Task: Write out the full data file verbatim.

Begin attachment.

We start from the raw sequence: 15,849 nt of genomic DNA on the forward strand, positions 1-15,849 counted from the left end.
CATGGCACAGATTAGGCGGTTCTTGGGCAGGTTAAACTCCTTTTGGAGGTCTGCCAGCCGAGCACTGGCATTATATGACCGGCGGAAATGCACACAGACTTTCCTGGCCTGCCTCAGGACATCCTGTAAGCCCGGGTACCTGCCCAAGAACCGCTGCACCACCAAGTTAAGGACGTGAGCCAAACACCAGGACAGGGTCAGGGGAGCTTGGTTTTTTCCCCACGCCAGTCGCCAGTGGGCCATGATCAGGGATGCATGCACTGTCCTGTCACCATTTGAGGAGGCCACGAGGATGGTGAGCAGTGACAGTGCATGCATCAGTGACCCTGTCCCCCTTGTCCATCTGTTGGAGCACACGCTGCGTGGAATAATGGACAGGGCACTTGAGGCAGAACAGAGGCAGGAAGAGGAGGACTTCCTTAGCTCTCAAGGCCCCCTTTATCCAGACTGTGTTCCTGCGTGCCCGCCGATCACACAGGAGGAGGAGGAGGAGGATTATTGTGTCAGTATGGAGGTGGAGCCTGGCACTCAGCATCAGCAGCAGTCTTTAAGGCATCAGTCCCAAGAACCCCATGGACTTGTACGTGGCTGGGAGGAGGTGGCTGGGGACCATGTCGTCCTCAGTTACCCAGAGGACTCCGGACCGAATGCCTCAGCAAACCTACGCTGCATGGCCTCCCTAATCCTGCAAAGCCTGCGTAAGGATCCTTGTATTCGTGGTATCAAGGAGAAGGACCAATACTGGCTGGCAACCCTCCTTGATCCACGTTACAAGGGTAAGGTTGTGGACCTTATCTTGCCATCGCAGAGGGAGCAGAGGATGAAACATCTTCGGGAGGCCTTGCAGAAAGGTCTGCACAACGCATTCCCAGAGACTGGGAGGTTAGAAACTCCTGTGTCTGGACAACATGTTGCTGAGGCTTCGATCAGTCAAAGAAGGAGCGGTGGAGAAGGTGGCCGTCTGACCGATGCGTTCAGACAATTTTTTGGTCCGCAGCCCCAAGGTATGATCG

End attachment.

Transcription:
We start from the raw sequence: 15,849 nt of genomic DNA on the forward strand, positions 1-15,849 counted from the left end.
CATGGCACAGATTAGGCGGTTCTTGGGCAGGTTAAACTCCTTTTGGAGGTCTGCCAGCCGAGCACTGGCATTATATGACCGGCGGAAATGCACACAGACTTTCCTGGCCTGCCTCAGGACATCCTGTAAGCCCGGGTACCTGCCCAAGAACCGCTGCACCACCAAGTTAAGGACGTGAGCCAAACACCAGGACAGGGTCAGGGGAGCTTGGTTTTTTCCCCACGCCAGTCGCCAGTGGGCCATGATCAGGGATGCATGCACTGTCCTGTCACCATTTGAGGAGGCCACGAGGATGGTGAGCAGTGACAGTGCATGCATCAGTGACCCTGTCCCCCTTGTCCATCTGTTGGAGCACACGCTGCGTGGAATAATGGACAGGGCACTTGAGGCAGAACAGAGGCAGGAAGAGGAGGACTTCCTTAGCTCTCAAGGCCCCCTTTATCCAGACTGTGTTCCTGCGTGCCCGCCGATCACACAGGAGGAGGAGGAGGAGGATTATTGTGTCAGTATGGAGGTGGAGCCTGGCACTCAGCATCAGCAGCAGTCTTTAAGGCATCAGTCCCAAGAACCCCATGGACTTGTACGTGGCTGGGAGGAGGTGGCTGGGGACCATGTCGTCCTCAGTTACCCAGAGGACTCCGGACCGAATGCCTCAGCAAACCTACGCTGCATGGCCTCCCTAATCCTGCAAAGCCTGCGTAAGGATCCTTGTATTCGTGGTATCAAGGAGAAGGACCAATACTGGCTGGCAACCCTCCTTGATCCACGTTACAAGGGTAAGGTTGTGGACCTTATCTTGCCATCGCAGAGGGAGCAGAGGATGAAACATCTTCGGGAGGCCTTGCAGAAAGGTCTGCACAACGCATTCCCAGAGACTGGGAGGTTAGAAACTCCTGTGTCTGGACAACATGTTGCTGAGGCTTCGATCAGTCAAAGAAGGAGCGGTGGAGAAGGTGGCCGTCTGACCGATGCGTTCAGACAATTTTTTGGTCCGCAGCCCCAAGGTATGATCG